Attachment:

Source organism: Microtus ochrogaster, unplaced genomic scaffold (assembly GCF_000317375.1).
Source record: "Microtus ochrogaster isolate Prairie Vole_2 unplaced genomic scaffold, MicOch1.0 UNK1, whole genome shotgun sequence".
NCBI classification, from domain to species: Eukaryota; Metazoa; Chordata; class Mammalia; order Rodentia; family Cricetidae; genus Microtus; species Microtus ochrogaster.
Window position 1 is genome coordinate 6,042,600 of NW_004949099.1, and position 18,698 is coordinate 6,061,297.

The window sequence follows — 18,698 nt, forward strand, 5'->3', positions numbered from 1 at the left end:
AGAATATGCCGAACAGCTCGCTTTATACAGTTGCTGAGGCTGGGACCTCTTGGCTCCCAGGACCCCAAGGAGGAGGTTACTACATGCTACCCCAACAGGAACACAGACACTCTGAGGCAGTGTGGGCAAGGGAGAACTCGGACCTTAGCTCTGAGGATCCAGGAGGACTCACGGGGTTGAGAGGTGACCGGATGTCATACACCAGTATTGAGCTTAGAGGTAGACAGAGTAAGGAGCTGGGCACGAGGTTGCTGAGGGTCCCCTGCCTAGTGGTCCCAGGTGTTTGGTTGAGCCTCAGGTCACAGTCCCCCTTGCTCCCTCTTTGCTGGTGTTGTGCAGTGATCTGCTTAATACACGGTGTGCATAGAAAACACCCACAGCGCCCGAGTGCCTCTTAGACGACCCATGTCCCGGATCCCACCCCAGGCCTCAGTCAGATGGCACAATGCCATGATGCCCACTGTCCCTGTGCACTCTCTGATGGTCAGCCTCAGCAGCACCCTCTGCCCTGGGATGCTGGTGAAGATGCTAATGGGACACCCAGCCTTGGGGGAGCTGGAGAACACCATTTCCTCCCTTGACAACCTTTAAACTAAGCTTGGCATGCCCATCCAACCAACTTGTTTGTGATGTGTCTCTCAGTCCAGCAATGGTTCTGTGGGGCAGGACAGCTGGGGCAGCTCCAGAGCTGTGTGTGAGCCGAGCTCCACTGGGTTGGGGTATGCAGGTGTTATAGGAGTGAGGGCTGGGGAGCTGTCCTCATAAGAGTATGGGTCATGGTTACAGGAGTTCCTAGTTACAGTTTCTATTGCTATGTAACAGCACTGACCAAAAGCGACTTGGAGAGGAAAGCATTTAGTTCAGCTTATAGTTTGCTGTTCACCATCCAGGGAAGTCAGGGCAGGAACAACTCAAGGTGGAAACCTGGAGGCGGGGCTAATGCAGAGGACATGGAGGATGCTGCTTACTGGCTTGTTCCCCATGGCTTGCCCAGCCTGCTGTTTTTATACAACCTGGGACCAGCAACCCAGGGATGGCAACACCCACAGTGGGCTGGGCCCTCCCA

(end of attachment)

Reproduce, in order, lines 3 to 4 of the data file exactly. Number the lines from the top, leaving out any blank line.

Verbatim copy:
NCBI classification, from domain to species: Eukaryota; Metazoa; Chordata; class Mammalia; order Rodentia; family Cricetidae; genus Microtus; species Microtus ochrogaster.
Window position 1 is genome coordinate 6,042,600 of NW_004949099.1, and position 18,698 is coordinate 6,061,297.